In the late 17th century, a young French girl joined the Sisters of the Visitation. She was not particularly gifted nor was she famous at that point, but Margaret Mary Alacoque would go on to herald a movement that stems from Christ Himself.  While she was at prayer before the Blessed Sacrament, the sister received a vision of Jesus with His Heart aflame with love.  At one point among the visions that St Margaret Mary would receive, Jesus would come to her and formally display His Sacred Heart making this bold statement:
Behold the Heart which has so loved men that it has spared nothing, even to exhausting and consuming Itself, in order to testify Its love; and in return, I receive from the greater part only ingratitude, by their irreverence and sacrilege, and by the coldness and contempt they have for Me in this Sacrament of Love.
This is the great mystery at the heart of the Feast of the Most Sacred Heart of Jesus.  For in this feast we venerate that organ most representative of the two greatest loves known in the universe: the divine love that is shown for each individual human being, and the love of the God-man, both human and divine, that was so loving of all that He would willingly undergo the cruel sufferings of His passion and even to die on the Cross rather than lose one of those whom He loves.  But this feast is meant not merely to commemorate that love, but to seek to inflame the hearts of all so as to return to that Sacred Heart the love that is due to It.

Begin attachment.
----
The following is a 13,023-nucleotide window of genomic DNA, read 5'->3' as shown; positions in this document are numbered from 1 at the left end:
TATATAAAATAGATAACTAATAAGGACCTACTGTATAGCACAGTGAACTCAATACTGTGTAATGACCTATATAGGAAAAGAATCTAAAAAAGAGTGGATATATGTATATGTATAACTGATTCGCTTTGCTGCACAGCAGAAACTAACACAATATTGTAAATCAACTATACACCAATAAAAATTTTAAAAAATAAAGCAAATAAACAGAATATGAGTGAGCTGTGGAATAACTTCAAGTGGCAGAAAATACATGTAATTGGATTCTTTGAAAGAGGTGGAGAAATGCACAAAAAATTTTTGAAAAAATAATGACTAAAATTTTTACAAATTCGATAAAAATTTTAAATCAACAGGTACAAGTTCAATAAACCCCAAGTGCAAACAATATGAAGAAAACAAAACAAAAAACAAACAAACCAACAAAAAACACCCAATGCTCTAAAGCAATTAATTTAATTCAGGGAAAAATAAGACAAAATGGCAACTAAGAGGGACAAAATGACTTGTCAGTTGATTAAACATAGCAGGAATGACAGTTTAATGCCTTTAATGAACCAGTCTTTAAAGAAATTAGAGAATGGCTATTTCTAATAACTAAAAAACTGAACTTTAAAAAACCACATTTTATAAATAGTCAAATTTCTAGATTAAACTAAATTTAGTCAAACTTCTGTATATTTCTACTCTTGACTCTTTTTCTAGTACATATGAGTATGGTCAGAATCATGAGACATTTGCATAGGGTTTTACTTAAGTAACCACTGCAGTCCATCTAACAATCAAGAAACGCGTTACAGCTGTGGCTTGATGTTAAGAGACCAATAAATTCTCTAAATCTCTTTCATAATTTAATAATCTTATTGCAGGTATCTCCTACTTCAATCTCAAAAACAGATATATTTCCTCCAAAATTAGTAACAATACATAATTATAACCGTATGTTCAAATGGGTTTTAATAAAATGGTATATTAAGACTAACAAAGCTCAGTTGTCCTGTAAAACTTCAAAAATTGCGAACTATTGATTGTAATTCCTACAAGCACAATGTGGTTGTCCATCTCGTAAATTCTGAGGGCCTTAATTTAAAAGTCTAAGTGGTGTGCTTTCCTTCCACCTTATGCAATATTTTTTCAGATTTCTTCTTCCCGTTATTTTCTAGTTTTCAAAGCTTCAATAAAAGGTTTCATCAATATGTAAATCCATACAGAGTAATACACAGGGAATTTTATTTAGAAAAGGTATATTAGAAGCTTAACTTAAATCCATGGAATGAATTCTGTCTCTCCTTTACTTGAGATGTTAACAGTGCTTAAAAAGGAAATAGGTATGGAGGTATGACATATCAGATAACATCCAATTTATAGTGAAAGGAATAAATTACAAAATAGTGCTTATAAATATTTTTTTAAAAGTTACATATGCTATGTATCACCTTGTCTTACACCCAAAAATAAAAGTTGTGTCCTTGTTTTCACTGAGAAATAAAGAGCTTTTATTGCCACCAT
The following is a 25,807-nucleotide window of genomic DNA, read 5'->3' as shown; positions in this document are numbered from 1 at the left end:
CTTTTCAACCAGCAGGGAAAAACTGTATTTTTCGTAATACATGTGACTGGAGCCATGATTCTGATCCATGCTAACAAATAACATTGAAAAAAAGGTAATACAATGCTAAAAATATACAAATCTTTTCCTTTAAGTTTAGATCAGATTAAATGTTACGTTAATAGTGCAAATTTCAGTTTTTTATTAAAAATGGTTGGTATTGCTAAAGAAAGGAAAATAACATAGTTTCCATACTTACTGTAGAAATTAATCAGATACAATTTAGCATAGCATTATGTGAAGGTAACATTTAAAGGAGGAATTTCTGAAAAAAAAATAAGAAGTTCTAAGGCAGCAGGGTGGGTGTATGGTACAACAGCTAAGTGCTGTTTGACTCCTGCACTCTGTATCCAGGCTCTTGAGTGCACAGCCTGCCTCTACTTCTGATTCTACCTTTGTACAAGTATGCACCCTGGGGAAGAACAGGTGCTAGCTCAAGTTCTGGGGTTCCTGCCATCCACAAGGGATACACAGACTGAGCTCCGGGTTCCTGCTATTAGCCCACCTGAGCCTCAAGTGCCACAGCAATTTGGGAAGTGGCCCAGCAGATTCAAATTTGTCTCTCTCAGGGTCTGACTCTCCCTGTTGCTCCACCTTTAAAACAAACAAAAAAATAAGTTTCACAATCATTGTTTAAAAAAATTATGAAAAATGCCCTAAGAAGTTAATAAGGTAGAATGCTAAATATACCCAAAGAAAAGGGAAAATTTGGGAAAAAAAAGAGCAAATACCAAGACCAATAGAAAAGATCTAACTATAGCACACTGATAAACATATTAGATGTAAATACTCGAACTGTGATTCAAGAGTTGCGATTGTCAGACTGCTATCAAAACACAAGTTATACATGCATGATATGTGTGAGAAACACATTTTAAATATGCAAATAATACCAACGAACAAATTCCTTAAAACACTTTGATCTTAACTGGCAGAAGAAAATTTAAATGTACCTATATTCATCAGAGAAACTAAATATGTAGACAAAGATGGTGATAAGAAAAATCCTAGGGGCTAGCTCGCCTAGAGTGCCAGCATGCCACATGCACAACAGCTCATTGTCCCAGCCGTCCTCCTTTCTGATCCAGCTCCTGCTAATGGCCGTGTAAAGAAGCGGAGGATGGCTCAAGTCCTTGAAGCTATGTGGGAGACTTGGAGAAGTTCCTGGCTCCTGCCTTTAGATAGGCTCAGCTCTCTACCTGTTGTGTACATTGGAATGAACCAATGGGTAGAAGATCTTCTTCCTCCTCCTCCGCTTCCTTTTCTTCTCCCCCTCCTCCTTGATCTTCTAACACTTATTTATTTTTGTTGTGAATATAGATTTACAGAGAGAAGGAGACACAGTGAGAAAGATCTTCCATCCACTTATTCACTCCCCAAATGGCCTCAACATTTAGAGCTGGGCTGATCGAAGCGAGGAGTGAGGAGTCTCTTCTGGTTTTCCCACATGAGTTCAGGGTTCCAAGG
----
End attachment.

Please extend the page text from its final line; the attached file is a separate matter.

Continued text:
What Our Lord lamented most in the revelations to St Margaret Mary was the coldness and distance that He encountered not merely in all souls, but in particular those who should know better.  I fear that He may mean those of us who are the faithful in the Church, those of us who are the regulars. Jesus is chiding us for our lack of love, for returning to Him as much as possible that love He has shown for us.
I cannot speak for each one of you in this instance, but I can speak for myself. I, as a priest of Jesus Christ and His Church, can be far more loving and far more faithful than am I now.  I know it is true, I know it is possible, and I know that if only I accepted this and tried to take the first step, Jesus would pour forth from that loving Heart every gift and every grace necessary for me to advance.  Yet I don’t do this. Why not? Because, if I am honest with myself, I am satisfied with where I am now.